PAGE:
"Grease" begins at a beach, with the tide churning the sand:--a most perfect place for conversation; and for word to progress and break into song.
Danny's there. Sandy, too. No one else, however, joins them, nor makes sand-castles, and there are many to be made.
You see, it seems that the couple's tendency to spew random love lyrics, usually very damp, conversationally, has ghosted the mood at the beach. This generation, as it is, is and lives in a cynical notion, and no singing and no laughing and no fun is permitted. No singing!--: "Just build your damn sand-castle!"
But--what's this?--what is that: lyrics? So many lyrics, lyrics and lyrics, pink and pink, lyrics and lyrics, flying at the screen!
Oh, why?--; oh, why are there lyrics flying at the screen? I guess, perhaps, that this is a sign of our current intelligence; a sign that we are all going deaf (although, our reading and interpretations skills are at full zenith) and this requires lyrical subtitles. Next time, the film will come with a pair of glasses--: it will, promises to, deepen the wording, which seems impressive, 'til it's discovered that words are printed on the lenses.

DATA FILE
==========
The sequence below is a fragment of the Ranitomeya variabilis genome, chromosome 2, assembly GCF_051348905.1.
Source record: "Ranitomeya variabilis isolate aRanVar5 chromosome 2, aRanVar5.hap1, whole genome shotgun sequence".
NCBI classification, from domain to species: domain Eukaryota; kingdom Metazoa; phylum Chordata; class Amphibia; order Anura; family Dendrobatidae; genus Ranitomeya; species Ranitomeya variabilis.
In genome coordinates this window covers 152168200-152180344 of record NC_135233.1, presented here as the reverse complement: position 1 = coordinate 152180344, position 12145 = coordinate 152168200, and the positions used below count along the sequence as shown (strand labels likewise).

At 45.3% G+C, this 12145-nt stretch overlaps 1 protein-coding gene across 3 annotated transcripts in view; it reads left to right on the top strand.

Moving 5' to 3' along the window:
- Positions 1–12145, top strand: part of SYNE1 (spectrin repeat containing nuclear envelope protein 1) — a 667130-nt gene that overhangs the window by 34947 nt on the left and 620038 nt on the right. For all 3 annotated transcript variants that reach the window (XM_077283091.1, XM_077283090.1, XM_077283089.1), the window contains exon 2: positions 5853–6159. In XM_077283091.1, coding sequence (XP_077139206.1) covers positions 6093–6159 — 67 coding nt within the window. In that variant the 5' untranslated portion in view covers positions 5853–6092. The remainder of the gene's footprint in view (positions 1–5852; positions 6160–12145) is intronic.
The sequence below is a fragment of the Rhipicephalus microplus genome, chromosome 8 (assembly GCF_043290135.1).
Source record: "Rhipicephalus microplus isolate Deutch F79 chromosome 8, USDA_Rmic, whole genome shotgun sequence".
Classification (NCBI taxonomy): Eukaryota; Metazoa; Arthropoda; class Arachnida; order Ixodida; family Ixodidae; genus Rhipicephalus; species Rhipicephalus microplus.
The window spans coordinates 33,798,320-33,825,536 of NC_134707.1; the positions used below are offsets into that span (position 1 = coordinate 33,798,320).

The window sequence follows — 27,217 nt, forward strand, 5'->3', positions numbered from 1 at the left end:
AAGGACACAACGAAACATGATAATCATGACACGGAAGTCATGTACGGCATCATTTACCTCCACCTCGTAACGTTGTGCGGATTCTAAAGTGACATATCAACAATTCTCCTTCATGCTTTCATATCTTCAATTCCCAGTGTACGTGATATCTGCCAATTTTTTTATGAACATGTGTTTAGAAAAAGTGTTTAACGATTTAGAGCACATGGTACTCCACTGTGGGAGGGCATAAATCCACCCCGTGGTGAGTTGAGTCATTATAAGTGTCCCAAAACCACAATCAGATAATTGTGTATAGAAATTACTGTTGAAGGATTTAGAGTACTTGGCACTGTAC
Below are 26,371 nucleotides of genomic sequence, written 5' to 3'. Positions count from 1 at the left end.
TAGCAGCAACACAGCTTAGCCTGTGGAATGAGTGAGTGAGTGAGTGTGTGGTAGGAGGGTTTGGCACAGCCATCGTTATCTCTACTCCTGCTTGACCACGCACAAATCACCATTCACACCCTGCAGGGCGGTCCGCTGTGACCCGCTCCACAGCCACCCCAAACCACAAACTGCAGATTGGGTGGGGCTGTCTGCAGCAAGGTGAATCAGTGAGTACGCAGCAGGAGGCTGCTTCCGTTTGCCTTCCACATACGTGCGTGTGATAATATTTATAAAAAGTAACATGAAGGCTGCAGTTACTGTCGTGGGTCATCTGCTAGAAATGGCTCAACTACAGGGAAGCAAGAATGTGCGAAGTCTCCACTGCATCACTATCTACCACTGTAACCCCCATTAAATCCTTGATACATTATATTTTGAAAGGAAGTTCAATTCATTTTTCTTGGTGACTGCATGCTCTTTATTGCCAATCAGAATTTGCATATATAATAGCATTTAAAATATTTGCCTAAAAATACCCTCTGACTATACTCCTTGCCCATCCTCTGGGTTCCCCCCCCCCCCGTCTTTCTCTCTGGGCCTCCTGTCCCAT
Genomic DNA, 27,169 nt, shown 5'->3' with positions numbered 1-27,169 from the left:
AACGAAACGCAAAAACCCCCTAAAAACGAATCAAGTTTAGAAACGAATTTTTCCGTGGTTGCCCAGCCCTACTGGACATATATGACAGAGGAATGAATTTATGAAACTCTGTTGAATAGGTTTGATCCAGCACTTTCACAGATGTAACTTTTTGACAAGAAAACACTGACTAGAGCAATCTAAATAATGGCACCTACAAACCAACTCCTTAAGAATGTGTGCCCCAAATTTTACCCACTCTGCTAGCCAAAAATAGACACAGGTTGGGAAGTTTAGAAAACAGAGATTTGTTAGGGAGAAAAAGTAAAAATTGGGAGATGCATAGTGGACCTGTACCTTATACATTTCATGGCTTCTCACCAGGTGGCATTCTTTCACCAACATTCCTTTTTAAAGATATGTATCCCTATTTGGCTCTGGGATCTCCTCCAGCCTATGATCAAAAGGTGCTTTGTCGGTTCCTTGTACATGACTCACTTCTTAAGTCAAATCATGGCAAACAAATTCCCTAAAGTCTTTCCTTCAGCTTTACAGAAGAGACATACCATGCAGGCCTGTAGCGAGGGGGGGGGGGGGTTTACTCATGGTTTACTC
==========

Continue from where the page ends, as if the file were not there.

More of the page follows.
Of course, this is minor, distracting at worst, doing little to the overall appeal of the film, itself. And as a film, "Grease," a favourite of musical film fans, reworks, succeeds, in its humour--but while the product does maintain a theatricality, it fails in its high ambitions--:--it fails in its constant plays towards satire;--more pressingly, it fails its characters, re: they have no depth or even breathe; they are all completely stereotypes.
However, even so, this also plays to the classic's strengths; it may box in it characters; it may overtly, wrongly, shorten their arcs;--but even so, it is lush and speedy. Musically, the film is full of hum music, but no great music, but non-great music that seems, in the moment, like great music. And on a narrative level, the film is very traditional, as most musicals; yet, despite this, still it interests.
Why-yi-yi-yi?--: because its characters--damn the idealists!--exploit their interest with a likability and benefit from speedy plotting.
After "summer nights," Danny (John Travolta) re-meets Sandy (Olivia Newton-John) in high school. Travolta, who woos his co, is excellent, and the best performer of his cast-mates, whereas Newton-John is the best vocalist. There are also a number of side plots--beauty school, image, pregnancy, dance steps, racing--and they all eventually lead to Danny and Sandy flying through the sky.
They do not crash to the ground, but I've imagined such, and I find it meditative;--the more realistic ending;--however, I'm sure the song would go on, as it should.
4 out of 5 popcorns.